The Importance Of Stepping Back

A couple of weeks ago, I talked to you about the joys and terror of self-employment. In it, I mention briefly my failure with my Yoga for Humans project, which has really taken a toll on me and my creativity the past month or so.

Here’s what happened: I started the Yoga for Humans project without clear direction. I had a vision of what I wanted it to be, with little idea of how to transition from one place to another. It started as a social media campaign, that took off quite quickly but filtered down when I realized: I don’t actually give a shit about posting photos to social media.

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Coffee and nourishment: critical to my creativity.

My intention was to encourage non-yogis to try yoga – that even yoga teachers and those of us who have been practicing yoga for a long time aren’t perfect, that we still fall over, that there’s places on our bodies that are still tight. So it’s okay if you walk into a class and can’t do downward facing dog pose – and quite honestly, no one gives a shit because they’re all concerned that they look ridiculous in downward facing dog. (Or they’re in a meditative mindset and quite frankly don’t even know you exist.)

But when I planned our first event at Westport Yoga and had no pre-registrations a few days prior to the event, I decided to cancel it. (After the fact, I found out that several people were planning to come, but because we didn’t offer the cheaper “bring a friend” option online, they were waiting to pay day-of. Technical problems: lesson learned. Give all options online.)

Anyway, after my failure to procure actual students in a studio environment, and my dislike of being on social media 24/7 to promote something that was not fun and not profitable, I got upset. And I abandoned it.

I was embarrassed, and ashamed, and quite frankly fed up with all the work I did with nothing to show for it. Six months of consistent work, of putting myself and my creativity and my ideas out there with nothing to show for it but an empty workshop roster and a feeling of failure.

I thought about deleting it, but instead I just let it go dormant.

I focused instead on becoming a better teacher. On taking care of myself, on writing this blog, and providing quality workshops.

And then.

Then I was talking to my brother. My brother is a music producer and engineer in LA, who was having terrible pain in his back and his neck. Through YFH, I had a contact with an LA studio that was close by who I knew offered $5 classes, and I encouraged him to go. Scot’s response was, “I know your thing is like, getting people who are nervous to go to yoga, but I’m in so much pain that I don’t think I could do anything.”

So I suggested online videos, and sent him a few gentle ones for neck and back via email. I told him to do them at home, and report back, and when I saw him over the holidays I would offer him some more poses to do at home.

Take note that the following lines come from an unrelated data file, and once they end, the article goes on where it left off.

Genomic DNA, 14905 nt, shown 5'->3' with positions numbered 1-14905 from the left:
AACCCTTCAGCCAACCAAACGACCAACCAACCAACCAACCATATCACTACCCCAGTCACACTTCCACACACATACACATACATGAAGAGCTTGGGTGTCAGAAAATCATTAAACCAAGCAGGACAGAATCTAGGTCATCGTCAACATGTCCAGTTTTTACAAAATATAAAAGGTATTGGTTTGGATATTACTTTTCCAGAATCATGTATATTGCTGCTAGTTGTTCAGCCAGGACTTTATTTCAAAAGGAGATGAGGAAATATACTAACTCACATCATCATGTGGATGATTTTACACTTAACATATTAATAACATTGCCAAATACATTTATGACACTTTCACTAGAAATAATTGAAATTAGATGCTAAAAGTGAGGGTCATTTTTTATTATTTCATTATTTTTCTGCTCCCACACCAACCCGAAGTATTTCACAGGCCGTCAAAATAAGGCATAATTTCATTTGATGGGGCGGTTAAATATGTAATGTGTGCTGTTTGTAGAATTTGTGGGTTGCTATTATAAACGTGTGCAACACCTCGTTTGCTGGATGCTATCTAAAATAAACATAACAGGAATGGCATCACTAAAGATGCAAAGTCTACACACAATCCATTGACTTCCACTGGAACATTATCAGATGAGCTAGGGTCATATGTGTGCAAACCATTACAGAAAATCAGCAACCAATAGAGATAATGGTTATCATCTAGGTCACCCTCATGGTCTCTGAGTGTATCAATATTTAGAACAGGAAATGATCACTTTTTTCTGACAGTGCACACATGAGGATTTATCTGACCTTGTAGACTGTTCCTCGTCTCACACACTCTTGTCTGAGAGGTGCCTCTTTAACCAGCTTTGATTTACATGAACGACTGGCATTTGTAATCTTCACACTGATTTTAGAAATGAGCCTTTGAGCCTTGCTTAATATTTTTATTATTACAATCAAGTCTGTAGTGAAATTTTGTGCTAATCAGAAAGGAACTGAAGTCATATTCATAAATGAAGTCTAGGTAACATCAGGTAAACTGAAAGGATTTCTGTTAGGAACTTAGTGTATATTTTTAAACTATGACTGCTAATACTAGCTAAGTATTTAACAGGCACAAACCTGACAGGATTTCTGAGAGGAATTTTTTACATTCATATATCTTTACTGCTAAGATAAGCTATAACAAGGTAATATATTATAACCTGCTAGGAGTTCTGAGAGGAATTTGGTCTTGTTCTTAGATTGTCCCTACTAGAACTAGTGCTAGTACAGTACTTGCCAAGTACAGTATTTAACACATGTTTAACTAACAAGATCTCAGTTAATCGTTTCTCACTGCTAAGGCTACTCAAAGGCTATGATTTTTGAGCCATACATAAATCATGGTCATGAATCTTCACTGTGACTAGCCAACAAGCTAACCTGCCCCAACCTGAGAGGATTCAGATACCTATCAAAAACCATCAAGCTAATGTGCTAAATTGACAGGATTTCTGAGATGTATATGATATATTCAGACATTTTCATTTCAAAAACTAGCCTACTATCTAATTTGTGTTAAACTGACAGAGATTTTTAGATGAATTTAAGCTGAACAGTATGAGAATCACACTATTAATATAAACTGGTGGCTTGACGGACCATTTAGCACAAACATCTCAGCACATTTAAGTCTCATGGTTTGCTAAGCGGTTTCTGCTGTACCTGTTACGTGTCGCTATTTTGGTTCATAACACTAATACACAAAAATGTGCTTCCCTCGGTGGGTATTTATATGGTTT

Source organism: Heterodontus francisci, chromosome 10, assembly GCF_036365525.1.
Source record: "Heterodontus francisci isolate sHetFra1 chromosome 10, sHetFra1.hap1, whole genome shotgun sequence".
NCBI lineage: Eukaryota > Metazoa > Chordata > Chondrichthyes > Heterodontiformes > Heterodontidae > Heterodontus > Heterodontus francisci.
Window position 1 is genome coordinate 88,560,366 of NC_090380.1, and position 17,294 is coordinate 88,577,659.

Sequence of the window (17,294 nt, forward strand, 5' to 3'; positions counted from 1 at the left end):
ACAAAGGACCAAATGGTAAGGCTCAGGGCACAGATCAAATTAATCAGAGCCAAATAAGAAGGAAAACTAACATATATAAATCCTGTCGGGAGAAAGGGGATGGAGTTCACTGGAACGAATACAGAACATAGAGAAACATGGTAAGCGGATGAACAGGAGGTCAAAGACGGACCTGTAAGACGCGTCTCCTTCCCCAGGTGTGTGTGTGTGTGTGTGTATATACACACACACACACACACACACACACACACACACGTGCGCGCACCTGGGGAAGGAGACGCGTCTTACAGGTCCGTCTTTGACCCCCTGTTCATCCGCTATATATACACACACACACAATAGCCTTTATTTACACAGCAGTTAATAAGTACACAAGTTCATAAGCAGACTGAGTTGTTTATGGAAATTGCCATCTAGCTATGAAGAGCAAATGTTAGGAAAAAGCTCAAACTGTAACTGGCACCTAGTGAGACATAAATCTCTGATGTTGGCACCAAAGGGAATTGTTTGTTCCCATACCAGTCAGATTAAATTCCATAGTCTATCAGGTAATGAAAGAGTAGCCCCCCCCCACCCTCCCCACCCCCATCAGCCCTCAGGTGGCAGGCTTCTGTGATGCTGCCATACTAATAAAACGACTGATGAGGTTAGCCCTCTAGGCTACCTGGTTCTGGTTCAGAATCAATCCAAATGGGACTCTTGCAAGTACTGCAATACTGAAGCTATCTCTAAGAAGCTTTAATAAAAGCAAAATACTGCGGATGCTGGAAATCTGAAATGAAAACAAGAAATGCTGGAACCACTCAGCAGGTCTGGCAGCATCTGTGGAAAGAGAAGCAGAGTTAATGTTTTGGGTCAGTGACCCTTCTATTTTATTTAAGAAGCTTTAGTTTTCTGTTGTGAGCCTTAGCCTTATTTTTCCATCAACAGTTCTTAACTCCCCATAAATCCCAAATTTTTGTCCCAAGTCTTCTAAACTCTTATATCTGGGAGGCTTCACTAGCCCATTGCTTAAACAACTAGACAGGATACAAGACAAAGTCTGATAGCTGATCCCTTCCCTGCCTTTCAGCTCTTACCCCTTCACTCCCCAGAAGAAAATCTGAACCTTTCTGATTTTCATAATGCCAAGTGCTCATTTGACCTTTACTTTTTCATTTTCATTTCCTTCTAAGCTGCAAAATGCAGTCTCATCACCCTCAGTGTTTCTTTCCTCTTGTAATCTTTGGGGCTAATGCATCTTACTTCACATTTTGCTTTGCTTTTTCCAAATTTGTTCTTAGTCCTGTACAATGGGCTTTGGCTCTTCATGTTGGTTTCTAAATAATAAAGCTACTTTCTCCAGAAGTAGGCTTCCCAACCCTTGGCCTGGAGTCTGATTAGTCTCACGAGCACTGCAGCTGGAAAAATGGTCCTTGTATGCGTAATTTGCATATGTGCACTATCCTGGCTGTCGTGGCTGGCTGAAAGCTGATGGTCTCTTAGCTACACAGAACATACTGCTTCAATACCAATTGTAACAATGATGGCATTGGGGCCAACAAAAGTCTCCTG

Afterwards, it hit me. Scot is, essentially, my target market. Interested in yoga, but too nervous to attend. Funny photos won’t bring him to yoga – so I must bring the yoga to him.

Even I started out with yoga for the first six years primarily at home. I was too nervous to go to a class. So why not provide practical, insightful yoga education to people in their home – with our humorous and fun attitude?

Duh.

So Yoga for Humans will be born again, in a new way. I don’t love posting to social media for the sake of social media, but I do love teaching. I do love writing. I do love making videos. And I can reach that market easily by changing what I offer and how I present it.

All of this taught me, that sometimes, the best thing to do when feeling creatively stalled: step away. Step away from your computer, from your canvas, from your keyboard. Take a walk. Do anything else for a day. A week. A month. A year.

The problems solve themselves, if you’re patient.

Comment below, and let me know:

  • What is a creative problem you’re currently working on?
  • What do you do when you need to step away for clarity?
  • How can you remind yourself to circle back and not forget about your creative problem, even as you intentionally put it out of your mind?

Happy creating, my humans!

About the Author

Posted by

Amie is a human. She teaches yoga and writes and writes about yoga. She is not perfect, and she embraces her imperfections and writes about them here: www.amyisahuman.com.

5 Comments

Amy,
I am always inspired by your No Bullshit posts. I struggle everyday with how to bring awareness to my “Cause” ECObIQ.org. I know without a doubt that most everyone I have every talked to in the past have no idea(s) or even how to relate to what I aim to accomplish in the world. I KNOW without any doubt that is the Right Path for me… but I too struggle with the lack of connection to people… people who just Care… even if they cannot understand my Inventions. I will however continue to “Step Forward” with my Dreams of a Better World… and I just wanted to relay that your posts do inspire me.
Thanks,
Kenny Ecobiq
Ecobiq.org
SomethingAboutBobBook.blogspot.com

Amy,
I am always inspired by your No Bullshit posts. I struggle everyday with how to bring awareness to my “Cause” ECObIQ.org. I know without a doubt that most everyone I have every talked to in the past have no idea(s) or even know how to relate to what I aim to accomplish in the world. I KNOW without any doubt that is the Right Path for me… but I too struggle with the lack of connection to people… people who just Care… even if they cannot understand my Inventions. I will continue to “Step Forward” with my Dreams of a Better World… and I just wanted to relay that your posts do inspire me.
Thanks,
Kenny Ecobiq
Ecobiq.org
SomethingAboutBobBook.blogspot.com

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